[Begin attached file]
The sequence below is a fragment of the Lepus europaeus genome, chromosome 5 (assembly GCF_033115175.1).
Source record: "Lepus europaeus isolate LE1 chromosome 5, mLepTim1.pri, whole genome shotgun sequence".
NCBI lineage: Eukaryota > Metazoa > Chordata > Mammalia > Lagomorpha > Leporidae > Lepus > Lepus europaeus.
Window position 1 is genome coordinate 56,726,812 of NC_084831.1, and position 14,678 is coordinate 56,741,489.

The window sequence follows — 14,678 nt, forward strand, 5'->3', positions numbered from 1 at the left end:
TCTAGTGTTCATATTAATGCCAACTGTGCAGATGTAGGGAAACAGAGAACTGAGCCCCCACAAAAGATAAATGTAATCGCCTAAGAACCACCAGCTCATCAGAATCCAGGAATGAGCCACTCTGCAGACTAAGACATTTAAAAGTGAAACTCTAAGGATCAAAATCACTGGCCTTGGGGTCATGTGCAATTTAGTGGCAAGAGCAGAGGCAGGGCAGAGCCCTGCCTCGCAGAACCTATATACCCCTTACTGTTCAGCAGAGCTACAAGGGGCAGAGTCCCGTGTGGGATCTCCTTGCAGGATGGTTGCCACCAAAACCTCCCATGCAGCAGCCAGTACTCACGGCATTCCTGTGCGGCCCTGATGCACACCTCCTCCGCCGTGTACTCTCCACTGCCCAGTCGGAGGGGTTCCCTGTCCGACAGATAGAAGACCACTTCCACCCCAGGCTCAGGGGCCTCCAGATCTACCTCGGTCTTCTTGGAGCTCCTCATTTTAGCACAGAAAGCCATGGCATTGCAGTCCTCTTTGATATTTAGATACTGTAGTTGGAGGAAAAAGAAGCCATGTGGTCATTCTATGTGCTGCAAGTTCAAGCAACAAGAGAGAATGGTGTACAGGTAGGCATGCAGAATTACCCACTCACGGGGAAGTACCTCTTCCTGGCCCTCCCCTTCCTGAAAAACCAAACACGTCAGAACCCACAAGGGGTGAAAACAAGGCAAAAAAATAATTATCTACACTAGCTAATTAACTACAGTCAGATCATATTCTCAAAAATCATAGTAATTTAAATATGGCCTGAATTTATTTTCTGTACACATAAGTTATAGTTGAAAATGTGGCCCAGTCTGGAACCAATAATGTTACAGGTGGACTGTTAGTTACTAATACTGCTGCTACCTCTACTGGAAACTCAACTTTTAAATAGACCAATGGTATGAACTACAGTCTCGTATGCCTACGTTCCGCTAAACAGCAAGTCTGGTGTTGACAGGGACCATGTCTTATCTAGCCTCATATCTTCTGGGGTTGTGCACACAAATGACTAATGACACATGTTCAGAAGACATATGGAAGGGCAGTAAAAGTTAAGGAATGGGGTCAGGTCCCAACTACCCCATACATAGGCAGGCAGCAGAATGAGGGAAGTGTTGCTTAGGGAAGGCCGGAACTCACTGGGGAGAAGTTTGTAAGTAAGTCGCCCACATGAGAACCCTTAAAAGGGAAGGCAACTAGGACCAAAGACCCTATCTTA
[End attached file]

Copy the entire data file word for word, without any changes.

The sequence below is a fragment of the Lepus europaeus genome, chromosome 5 (assembly GCF_033115175.1).
Source record: "Lepus europaeus isolate LE1 chromosome 5, mLepTim1.pri, whole genome shotgun sequence".
NCBI lineage: Eukaryota > Metazoa > Chordata > Mammalia > Lagomorpha > Leporidae > Lepus > Lepus europaeus.
Window position 1 is genome coordinate 56,726,812 of NC_084831.1, and position 14,678 is coordinate 56,741,489.

The window sequence follows — 14,678 nt, forward strand, 5'->3', positions numbered from 1 at the left end:
TCTAGTGTTCATATTAATGCCAACTGTGCAGATGTAGGGAAACAGAGAACTGAGCCCCCACAAAAGATAAATGTAATCGCCTAAGAACCACCAGCTCATCAGAATCCAGGAATGAGCCACTCTGCAGACTAAGACATTTAAAAGTGAAACTCTAAGGATCAAAATCACTGGCCTTGGGGTCATGTGCAATTTAGTGGCAAGAGCAGAGGCAGGGCAGAGCCCTGCCTCGCAGAACCTATATACCCCTTACTGTTCAGCAGAGCTACAAGGGGCAGAGTCCCGTGTGGGATCTCCTTGCAGGATGGTTGCCACCAAAACCTCCCATGCAGCAGCCAGTACTCACGGCATTCCTGTGCGGCCCTGATGCACACCTCCTCCGCCGTGTACTCTCCACTGCCCAGTCGGAGGGGTTCCCTGTCCGACAGATAGAAGACCACTTCCACCCCAGGCTCAGGGGCCTCCAGATCTACCTCGGTCTTCTTGGAGCTCCTCATTTTAGCACAGAAAGCCATGGCATTGCAGTCCTCTTTGATATTTAGATACTGTAGTTGGAGGAAAAAGAAGCCATGTGGTCATTCTATGTGCTGCAAGTTCAAGCAACAAGAGAGAATGGTGTACAGGTAGGCATGCAGAATTACCCACTCACGGGGAAGTACCTCTTCCTGGCCCTCCCCTTCCTGAAAAACCAAACACGTCAGAACCCACAAGGGGTGAAAACAAGGCAAAAAAATAATTATCTACACTAGCTAATTAACTACAGTCAGATCATATTCTCAAAAATCATAGTAATTTAAATATGGCCTGAATTTATTTTCTGTACACATAAGTTATAGTTGAAAATGTGGCCCAGTCTGGAACCAATAATGTTACAGGTGGACTGTTAGTTACTAATACTGCTGCTACCTCTACTGGAAACTCAACTTTTAAATAGACCAATGGTATGAACTACAGTCTCGTATGCCTACGTTCCGCTAAACAGCAAGTCTGGTGTTGACAGGGACCATGTCTTATCTAGCCTCATATCTTCTGGGGTTGTGCACACAAATGACTAATGACACATGTTCAGAAGACATATGGAAGGGCAGTAAAAGTTAAGGAATGGGGTCAGGTCCCAACTACCCCATACATAGGCAGGCAGCAGAATGAGGGAAGTGTTGCTTAGGGAAGGCCGGAACTCACTGGGGAGAAGTTTGTAAGTAAGTCGCCCACATGAGAACCCTTAAAAGGGAAGGCAACTAGGACCAAAGACCCTATCTTA